Aim The presence-only data stored in natural history collections is the most important source of information available regarding the distribution of organisms. These data and profile techniques can be used to generate species distribution models (SDMs), but pseudo-absences must be generated to use group discriminative techniques. In this study, we evaluated whether the SDMs generated with pseudo-absences are reliable and also if there are differences in the results obtained with profile and group discriminative techniques.
Location Ecuador, South America.
Methods The SDMs were generated with a training data set for each of the five species of Anthurium and six different methods: two profile techniques (BIOCLIM and Gower’s distance index), three group discriminative techniques [logistic multiple regression (LMR), multivariate adaptative regression splines (MARS) and Maxent] and a mixed modelling approach genetic algorithm for rule-set production (GARP), which employs a combination of profile and group discriminative techniques and generates its own pseudo-absences. For LMR, MARS and Maxent, three types of absences were generated: (1) random pseudo-absences in equal number to presences and excluding a buffer area around presences (except for Maxent, which assumes that this background sample includes presences), (2) a large number (10,000) of random pseudo-absences, also excluding a buffer area around each presence and (3) ‘target-group absences’ (TGA), consisting of sites where other species of the group have been collected by the specialist, but not the species being modelled. To compare the predictive performance of the SDMs, the area under the curve statistic was calculated using an independent testing data set for each species.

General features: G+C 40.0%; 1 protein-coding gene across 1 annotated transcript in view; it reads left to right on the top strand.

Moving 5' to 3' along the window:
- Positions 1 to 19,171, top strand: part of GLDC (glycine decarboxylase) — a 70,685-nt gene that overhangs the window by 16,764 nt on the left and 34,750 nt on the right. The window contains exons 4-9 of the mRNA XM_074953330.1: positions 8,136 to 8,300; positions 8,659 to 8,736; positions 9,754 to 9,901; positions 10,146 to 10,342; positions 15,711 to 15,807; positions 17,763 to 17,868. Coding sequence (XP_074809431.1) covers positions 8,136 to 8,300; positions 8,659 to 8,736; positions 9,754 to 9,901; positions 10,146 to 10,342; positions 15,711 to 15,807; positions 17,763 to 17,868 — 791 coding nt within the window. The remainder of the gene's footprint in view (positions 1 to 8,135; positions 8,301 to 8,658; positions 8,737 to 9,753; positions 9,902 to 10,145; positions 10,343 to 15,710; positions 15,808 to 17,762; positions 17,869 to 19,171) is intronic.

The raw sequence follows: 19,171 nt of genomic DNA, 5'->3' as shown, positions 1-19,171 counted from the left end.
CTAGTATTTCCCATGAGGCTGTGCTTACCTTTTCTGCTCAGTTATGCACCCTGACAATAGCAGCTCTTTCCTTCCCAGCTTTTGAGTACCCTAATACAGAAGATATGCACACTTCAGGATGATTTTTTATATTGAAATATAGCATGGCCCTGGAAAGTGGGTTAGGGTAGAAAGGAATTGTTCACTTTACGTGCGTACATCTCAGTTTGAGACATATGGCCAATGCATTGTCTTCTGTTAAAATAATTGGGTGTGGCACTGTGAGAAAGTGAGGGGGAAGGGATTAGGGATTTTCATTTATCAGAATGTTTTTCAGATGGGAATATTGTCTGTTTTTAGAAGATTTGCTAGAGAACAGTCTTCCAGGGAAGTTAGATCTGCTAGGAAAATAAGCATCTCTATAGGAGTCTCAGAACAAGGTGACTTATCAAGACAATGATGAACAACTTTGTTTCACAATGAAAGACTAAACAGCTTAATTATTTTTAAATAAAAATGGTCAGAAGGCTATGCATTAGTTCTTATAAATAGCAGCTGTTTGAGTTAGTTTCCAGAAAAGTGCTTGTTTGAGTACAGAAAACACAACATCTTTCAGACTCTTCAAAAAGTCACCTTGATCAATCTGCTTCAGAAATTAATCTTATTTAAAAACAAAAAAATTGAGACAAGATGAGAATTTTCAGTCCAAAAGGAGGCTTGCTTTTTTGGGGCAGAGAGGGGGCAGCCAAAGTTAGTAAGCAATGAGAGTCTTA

Results MARS, Maxent and LMR produce better results than the profile techniques. The models created with TGA are generally more accurate than those generated with pseudo-absences.
Main conclusions The advantages and disadvantages of different options for using pseudo-absences and TGA with profile and group discriminative modelling techniques are explained and recommendations are made for the future.